Is the right to a jury trial a question of great public importance?
That's the issue certified by the Resplendently Resplendent Ones today in Weisenberg v. Costa, which involved a forum selection clause that specifies admiralty jurisdiction but not that the legal consequence of being in admiralty is no jury trial.
Judge Cope's opinion certifies to the Supremes this question:
IS A FORUM SELECTION CLAUSE ENFORCEABLE IN CIRCUMSTANCES WHERE ITS EFFECT IS THAT PASSENGERS WAIVE THE RIGHT TO A JURY TRIAL BUT THE CLAUSE DOES NOT EXPRESSLY SO STATE?Seems like it might be worth the Supreme's time, especially with all the cruise cases here in South Florida.
Plus it already divided the 3d, which dealt with this issue last year in Leslie v. Carnival Corp., 22 So. 3d 567 (Fla. 3d DCA 2009):
Compare id. at 574 (Shepherd, Gersten, Wells, Suarez, and Lagoa, JJ., concurring in denial of rehearing en banc) (“[U]nder federal maritime law, the passengers in these cases received the notice to which they were legally entitled. . . . There is no requirement under general maritime law that ticket recipients be advised of any unstated ramification of those limitations.”), with id. at 585 (Cortiñas, Ramirez, Cope, Rothenberg, and Salter, JJ., dissenting from denial of rehearing en banc) (“[W]e would grant the motion for rehearing en banc and find the federal court portion of the Forum Clause at issue here is unenforceable as it operates to deprive appellants of their constitutional right to a jury trial without notice and without consent.”).Not so, says Judge Shepherd.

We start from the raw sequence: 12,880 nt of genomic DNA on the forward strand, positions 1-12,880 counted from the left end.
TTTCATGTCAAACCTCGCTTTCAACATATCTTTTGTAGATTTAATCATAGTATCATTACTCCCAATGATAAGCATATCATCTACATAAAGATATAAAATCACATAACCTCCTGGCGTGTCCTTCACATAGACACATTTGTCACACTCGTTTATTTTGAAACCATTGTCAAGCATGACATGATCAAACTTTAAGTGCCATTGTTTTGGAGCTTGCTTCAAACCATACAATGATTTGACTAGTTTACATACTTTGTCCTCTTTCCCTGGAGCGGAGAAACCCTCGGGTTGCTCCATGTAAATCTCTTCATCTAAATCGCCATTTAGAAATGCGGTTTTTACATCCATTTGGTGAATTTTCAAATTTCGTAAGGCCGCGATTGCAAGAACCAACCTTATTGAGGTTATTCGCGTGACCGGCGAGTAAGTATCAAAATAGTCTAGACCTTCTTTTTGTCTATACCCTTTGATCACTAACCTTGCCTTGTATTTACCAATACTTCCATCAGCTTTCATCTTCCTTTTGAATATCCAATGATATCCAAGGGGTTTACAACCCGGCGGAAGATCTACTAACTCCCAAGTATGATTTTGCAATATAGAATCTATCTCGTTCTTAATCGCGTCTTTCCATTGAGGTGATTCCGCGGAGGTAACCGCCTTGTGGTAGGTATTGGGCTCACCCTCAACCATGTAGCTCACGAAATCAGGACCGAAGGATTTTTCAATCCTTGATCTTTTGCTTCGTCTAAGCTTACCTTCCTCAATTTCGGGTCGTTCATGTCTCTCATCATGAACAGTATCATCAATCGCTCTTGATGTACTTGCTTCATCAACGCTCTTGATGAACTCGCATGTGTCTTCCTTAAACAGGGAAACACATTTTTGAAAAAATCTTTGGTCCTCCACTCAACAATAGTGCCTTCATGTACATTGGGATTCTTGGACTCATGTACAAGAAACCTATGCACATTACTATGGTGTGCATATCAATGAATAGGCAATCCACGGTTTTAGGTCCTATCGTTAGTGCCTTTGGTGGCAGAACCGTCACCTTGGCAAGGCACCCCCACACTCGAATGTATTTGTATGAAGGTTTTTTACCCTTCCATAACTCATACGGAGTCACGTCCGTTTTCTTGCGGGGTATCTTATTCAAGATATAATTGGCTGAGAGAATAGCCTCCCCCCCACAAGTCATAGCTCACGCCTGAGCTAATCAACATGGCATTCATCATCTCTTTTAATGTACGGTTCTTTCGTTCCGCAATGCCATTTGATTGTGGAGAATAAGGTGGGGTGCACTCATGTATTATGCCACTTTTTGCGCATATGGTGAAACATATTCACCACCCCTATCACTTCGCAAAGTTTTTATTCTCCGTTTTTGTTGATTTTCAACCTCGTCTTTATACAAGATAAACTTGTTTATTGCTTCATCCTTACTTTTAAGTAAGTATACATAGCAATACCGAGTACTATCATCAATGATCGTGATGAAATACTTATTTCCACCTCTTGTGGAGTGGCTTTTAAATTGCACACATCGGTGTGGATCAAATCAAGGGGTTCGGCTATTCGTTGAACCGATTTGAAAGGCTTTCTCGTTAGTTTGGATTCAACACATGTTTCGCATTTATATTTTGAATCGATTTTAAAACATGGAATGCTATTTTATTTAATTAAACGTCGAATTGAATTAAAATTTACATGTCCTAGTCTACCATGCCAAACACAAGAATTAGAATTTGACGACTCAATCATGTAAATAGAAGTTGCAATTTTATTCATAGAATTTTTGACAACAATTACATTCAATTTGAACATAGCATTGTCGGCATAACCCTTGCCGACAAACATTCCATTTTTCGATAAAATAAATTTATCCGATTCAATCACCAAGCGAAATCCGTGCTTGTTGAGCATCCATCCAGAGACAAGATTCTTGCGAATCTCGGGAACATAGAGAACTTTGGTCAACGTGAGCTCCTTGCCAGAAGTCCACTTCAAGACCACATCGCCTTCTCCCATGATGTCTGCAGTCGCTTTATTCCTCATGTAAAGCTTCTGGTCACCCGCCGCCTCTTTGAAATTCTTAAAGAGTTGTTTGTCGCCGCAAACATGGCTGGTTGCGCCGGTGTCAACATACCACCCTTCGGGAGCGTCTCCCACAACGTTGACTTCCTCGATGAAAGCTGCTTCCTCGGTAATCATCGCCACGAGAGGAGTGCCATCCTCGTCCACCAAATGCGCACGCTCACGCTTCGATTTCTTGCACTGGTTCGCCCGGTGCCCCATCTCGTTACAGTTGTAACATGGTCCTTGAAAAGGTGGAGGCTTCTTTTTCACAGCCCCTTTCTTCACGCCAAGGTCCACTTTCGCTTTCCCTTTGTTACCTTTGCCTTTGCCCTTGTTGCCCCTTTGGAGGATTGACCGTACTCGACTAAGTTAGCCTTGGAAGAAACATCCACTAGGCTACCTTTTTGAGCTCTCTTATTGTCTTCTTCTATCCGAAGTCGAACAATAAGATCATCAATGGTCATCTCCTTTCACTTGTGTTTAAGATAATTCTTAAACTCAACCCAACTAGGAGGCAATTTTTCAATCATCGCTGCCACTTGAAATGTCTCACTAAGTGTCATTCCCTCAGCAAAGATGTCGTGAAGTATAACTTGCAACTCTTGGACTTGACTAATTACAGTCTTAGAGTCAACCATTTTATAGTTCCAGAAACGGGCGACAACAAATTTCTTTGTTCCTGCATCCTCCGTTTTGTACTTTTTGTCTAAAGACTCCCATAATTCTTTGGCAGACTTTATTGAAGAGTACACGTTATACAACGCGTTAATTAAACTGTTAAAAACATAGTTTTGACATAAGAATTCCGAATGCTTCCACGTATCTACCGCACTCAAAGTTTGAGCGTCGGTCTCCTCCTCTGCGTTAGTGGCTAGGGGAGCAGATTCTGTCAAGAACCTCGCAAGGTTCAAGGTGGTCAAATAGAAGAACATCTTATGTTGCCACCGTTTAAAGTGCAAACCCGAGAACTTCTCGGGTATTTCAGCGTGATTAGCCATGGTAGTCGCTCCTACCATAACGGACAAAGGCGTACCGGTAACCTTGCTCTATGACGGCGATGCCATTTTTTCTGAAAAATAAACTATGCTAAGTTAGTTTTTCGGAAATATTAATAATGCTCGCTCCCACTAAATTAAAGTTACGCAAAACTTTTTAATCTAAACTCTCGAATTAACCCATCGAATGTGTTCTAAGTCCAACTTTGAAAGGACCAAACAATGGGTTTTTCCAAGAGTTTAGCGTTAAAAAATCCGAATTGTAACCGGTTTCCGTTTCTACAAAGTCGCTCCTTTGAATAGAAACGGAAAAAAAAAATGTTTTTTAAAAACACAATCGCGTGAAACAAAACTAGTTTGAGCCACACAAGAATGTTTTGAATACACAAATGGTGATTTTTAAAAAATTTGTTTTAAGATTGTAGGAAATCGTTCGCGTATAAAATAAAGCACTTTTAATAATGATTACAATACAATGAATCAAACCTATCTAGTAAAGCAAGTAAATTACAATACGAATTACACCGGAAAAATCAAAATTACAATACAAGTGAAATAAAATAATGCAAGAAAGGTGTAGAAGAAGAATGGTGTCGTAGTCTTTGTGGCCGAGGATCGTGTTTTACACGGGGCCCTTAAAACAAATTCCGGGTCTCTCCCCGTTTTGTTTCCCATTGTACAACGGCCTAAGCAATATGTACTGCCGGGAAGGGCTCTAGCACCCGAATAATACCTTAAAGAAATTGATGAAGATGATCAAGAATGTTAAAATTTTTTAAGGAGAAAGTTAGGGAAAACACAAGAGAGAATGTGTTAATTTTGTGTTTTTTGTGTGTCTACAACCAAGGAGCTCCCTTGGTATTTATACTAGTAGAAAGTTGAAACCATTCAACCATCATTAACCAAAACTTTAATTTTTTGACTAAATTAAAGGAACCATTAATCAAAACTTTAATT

To be honest, this case is barely worth the electronic data it's printed on, let alone an issue to bother the mighty Supremes with, busy as they are with rule changes, disbarments and oh, that's right -- executions:
The case before us is a garden variety personal injury case with a contractual twist. As a practical matter, the clause in question affects a narrow class of Costa Crociere cruise ship customers—those with a dispute arising out of their cruise experience.He also says something about the "ancient concepts of freedom of contract," "deduces" the true non-record selfish motivation of the appellant (juries are perceived to be more favorable to plaintiffs than federal judges) and then goes for the jugular:
This may be a case of some legal panache. However, in my opinion, it is not a case of great public importance. The former, of course, is not a basis for certification.Ouch.
Take that, Judge Cope -- panache!
First of all, the word is French.
(I think that speaks for itself).
Further, according to Wiktionary, Judge Shepherd thinks the case either (1) resembles an ornamental plume on a helmet, or (2) exhibits flamboyant, energetic style or action; dash; verve.
I would agree with him that the former, of course, is not a basis for certification.
Not sure about the latter, though I have a question -- how can a case be "garden variety" yet also show some "legal panache"?
Guess we'll soon find out.